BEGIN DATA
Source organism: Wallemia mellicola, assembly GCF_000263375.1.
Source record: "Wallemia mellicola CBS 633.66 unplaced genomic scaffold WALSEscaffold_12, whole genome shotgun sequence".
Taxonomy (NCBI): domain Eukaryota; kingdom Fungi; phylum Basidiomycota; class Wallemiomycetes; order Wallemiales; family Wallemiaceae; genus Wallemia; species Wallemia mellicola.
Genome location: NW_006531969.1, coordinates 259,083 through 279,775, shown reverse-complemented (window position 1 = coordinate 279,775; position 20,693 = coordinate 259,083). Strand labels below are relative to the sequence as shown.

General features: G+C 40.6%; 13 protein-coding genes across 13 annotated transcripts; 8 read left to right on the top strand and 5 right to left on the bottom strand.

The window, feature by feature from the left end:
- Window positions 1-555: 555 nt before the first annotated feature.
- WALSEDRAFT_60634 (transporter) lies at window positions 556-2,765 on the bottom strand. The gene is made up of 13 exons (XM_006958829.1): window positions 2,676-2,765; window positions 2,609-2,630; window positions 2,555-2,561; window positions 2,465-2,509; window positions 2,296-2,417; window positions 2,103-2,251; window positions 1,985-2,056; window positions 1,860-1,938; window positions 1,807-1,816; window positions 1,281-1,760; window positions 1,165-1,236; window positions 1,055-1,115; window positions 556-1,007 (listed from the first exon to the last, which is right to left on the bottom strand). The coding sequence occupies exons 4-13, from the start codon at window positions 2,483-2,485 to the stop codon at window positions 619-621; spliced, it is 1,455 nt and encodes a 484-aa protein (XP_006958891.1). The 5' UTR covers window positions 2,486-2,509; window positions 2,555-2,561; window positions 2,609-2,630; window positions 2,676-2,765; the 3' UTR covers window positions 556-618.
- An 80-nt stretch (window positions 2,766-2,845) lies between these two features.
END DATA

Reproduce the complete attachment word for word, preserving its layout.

Source organism: Wallemia mellicola, assembly GCF_000263375.1.
Source record: "Wallemia mellicola CBS 633.66 unplaced genomic scaffold WALSEscaffold_12, whole genome shotgun sequence".
Taxonomy (NCBI): domain Eukaryota; kingdom Fungi; phylum Basidiomycota; class Wallemiomycetes; order Wallemiales; family Wallemiaceae; genus Wallemia; species Wallemia mellicola.
Genome location: NW_006531969.1, coordinates 259,083 through 279,775, shown reverse-complemented (window position 1 = coordinate 279,775; position 20,693 = coordinate 259,083). Strand labels below are relative to the sequence as shown.

General features: G+C 40.6%; 13 protein-coding genes across 13 annotated transcripts; 8 read left to right on the top strand and 5 right to left on the bottom strand.

The window, feature by feature from the left end:
- Window positions 1-555: 555 nt before the first annotated feature.
- WALSEDRAFT_60634 (transporter) lies at window positions 556-2,765 on the bottom strand. The gene is made up of 13 exons (XM_006958829.1): window positions 2,676-2,765; window positions 2,609-2,630; window positions 2,555-2,561; window positions 2,465-2,509; window positions 2,296-2,417; window positions 2,103-2,251; window positions 1,985-2,056; window positions 1,860-1,938; window positions 1,807-1,816; window positions 1,281-1,760; window positions 1,165-1,236; window positions 1,055-1,115; window positions 556-1,007 (listed from the first exon to the last, which is right to left on the bottom strand). The coding sequence occupies exons 4-13, from the start codon at window positions 2,483-2,485 to the stop codon at window positions 619-621; spliced, it is 1,455 nt and encodes a 484-aa protein (XP_006958891.1). The 5' UTR covers window positions 2,486-2,509; window positions 2,555-2,561; window positions 2,609-2,630; window positions 2,676-2,765; the 3' UTR covers window positions 556-618.
- An 80-nt stretch (window positions 2,766-2,845) lies between these two features.